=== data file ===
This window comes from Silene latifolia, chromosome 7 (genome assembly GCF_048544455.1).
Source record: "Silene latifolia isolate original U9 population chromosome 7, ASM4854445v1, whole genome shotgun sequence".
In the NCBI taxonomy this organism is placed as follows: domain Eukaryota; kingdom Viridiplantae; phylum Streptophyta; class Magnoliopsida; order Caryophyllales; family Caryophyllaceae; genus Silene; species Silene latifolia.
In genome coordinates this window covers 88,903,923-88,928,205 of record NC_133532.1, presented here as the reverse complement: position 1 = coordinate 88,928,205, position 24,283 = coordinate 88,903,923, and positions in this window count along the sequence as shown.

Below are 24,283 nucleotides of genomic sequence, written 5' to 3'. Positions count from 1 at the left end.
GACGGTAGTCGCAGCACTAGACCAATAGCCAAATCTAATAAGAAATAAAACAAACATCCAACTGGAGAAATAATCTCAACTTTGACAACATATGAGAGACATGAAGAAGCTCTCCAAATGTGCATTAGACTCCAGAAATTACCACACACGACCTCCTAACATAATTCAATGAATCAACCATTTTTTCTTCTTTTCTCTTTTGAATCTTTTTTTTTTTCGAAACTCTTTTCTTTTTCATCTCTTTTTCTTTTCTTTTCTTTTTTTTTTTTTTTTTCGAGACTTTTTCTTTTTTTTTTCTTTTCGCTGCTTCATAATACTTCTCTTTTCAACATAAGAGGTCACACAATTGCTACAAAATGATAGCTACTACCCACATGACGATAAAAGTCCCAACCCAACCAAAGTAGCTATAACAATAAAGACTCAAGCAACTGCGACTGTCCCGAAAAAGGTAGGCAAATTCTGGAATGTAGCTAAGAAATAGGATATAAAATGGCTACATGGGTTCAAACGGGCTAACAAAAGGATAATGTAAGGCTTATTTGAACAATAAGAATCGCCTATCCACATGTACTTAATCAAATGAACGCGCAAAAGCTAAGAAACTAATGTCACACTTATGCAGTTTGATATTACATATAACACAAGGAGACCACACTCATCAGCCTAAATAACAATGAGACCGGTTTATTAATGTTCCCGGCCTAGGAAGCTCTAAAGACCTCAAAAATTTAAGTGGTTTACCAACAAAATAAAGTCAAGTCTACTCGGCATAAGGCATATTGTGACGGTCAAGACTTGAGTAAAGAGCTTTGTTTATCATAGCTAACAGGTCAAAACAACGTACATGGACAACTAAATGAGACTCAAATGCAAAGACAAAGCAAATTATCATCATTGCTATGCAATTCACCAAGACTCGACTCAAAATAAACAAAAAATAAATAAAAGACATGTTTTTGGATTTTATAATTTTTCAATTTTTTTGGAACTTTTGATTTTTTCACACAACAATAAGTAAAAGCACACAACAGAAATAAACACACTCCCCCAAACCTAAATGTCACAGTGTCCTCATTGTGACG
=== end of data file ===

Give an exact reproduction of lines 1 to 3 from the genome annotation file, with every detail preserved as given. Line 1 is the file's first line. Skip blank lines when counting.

This window comes from Silene latifolia, chromosome 7 (genome assembly GCF_048544455.1).
Source record: "Silene latifolia isolate original U9 population chromosome 7, ASM4854445v1, whole genome shotgun sequence".
In the NCBI taxonomy this organism is placed as follows: domain Eukaryota; kingdom Viridiplantae; phylum Streptophyta; class Magnoliopsida; order Caryophyllales; family Caryophyllaceae; genus Silene; species Silene latifolia.